Have you visited these... lesser-known destinations?
Our regional experts have shared their most memorable holiday destinations that venture off the well-trodden path. Whether it’s spotting grizzly bears in the wild, uncovering Buddhist traditions in rural Japan or seeing lakes aglow with bioluminescent plankton, each of the below destinations offers spectacular experiences.
Rosario Islands, Colombia – Sasha Selkirk
The idyllic Rosario Islands are a collection of 27 small islands off the Caribbean coast of Colombia. Those who visit tend to be on a whistle-stop tour from Cartagena and barely skim the surface; I recommend at least two or three nights on Isla Grande to soak up the Afro-Caribbean culture and slow down to the island’s pace of life. I indulged in delicious Creole cuisine and fresh fish barbecues, relaxed on pure white sands and swam in the crystal-clear waters that are teeming with marine life and colourful corals. You can also take a short boat ride to famed drug lord Pablo Escobar’s former holiday home and kayak through the mangrove forests. By night, don’t miss Laguna Encantada, where the water glows with bioluminescent plankton.
Rosario Islands, Colombia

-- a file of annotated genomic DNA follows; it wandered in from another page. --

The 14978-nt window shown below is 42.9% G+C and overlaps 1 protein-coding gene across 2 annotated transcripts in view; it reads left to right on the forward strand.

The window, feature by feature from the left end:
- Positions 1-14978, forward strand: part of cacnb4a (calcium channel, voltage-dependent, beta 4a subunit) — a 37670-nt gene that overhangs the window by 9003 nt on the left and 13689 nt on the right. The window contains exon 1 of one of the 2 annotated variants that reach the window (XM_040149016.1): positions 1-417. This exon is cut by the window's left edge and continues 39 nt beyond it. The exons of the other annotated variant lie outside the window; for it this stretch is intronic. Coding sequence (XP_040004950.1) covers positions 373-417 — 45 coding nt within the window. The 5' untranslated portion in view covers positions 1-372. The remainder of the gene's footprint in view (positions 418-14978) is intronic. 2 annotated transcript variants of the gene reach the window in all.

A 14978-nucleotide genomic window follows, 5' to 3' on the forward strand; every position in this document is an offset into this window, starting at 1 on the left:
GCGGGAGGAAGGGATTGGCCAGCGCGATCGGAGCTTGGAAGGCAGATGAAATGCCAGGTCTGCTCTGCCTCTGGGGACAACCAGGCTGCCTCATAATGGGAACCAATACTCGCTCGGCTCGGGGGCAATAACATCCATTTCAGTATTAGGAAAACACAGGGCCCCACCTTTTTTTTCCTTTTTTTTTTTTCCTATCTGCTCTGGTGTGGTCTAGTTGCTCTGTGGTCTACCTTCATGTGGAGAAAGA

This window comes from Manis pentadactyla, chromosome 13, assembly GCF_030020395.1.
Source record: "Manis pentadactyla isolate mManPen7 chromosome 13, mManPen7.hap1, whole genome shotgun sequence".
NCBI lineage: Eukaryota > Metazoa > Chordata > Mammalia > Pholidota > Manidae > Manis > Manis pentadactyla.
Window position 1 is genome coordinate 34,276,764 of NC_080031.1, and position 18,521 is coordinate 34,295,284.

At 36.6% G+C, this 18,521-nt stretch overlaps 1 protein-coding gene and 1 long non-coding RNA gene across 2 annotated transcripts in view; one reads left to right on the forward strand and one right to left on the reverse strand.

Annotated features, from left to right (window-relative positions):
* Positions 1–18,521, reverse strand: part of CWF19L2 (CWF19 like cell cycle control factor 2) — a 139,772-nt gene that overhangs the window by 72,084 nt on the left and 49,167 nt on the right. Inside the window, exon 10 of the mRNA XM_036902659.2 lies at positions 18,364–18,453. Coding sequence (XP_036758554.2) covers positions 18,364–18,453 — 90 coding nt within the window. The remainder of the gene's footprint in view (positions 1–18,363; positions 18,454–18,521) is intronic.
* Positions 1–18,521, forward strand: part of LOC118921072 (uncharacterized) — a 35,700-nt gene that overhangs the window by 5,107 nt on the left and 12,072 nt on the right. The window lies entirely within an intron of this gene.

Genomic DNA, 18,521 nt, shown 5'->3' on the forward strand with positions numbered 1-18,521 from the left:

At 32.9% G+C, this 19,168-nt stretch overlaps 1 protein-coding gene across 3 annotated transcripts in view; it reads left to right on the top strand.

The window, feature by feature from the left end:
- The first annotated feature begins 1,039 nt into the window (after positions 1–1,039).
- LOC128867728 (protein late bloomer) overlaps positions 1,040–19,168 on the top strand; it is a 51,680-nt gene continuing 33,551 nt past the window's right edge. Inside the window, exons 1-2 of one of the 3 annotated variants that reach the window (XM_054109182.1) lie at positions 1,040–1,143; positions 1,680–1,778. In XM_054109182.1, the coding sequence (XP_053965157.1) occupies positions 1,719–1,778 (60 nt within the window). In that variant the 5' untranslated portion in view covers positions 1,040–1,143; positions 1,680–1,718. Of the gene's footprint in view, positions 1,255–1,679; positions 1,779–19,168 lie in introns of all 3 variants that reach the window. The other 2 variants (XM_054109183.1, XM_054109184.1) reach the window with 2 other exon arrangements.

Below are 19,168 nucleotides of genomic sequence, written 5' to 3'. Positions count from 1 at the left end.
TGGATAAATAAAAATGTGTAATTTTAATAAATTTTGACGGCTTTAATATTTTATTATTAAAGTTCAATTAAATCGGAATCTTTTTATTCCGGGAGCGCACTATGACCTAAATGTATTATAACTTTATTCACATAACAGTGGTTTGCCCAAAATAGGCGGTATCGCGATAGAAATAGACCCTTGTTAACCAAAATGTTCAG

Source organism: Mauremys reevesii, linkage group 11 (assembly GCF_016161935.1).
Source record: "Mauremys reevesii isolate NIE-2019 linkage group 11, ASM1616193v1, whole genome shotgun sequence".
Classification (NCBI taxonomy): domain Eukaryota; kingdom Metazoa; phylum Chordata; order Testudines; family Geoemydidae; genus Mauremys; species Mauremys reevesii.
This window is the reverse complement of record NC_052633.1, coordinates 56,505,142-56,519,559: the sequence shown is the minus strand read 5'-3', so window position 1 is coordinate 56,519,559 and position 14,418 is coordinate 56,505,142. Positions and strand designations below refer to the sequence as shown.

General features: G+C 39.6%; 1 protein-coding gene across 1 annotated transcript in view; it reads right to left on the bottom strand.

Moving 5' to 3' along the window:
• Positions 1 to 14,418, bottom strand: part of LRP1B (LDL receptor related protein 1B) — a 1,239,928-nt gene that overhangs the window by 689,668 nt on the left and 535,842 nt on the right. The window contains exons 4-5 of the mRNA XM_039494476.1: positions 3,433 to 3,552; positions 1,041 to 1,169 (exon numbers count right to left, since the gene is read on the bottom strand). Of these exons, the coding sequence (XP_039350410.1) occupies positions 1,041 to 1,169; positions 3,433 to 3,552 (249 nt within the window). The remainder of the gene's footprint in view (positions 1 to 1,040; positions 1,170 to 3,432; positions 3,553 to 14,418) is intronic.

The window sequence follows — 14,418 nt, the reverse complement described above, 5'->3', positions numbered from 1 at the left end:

Great Bear Rainforest, British Columbia, Canada – James Noyes
If you are travelling to British Columbia in October, there’s a good chance you’ll see bears. My advice would be to head north to the Great Bear Rainforest in Bella Coola, which is best reached by a small plane from Vancouver – one leaves each day. Spanning a huge area of temperate rainforest, it is home to grizzly and black bears, as well as lesser-known Kermode bears, also known as spirit bears due to their near-white fur. They can be seen catching salmon and stocking up on food for the long winter slumber. I recommend Tweedsmuir Park Lodge, which has a number of experienced and dedicated guides. Bears often come to the lawn, so you can watch them from your balcony.
Grizzly bear in the Great Bear Rainforest, British Columbia
San Fruttuoso di Camogli, Italy – Nick Field
San Fruttuoso is a beautiful, secluded bay on the Italian Riviera that I visited purely by accident. Hidden amid the verdant mountains of Liguria’s coast, it is only accessible by foot or the Golfo Paradiso ferry between Genoa and Portofino. The Romanesque monastery dates back to the 10th century and was renovated in the 17th after falling into decline, and again in 1933 and 1985 in an attempt to retain its beauty. There is also an underwater bronze statue, Christ of the Abyss, that was installed off the shore of San Fruttuoso in 1954. Found at a depth of 17 metres, it is a popular spot for divers.
San Fruttuoso di Camogli, Liguria
Pafuri Camp, northern Kruger, South Africa – Jacqui Cranko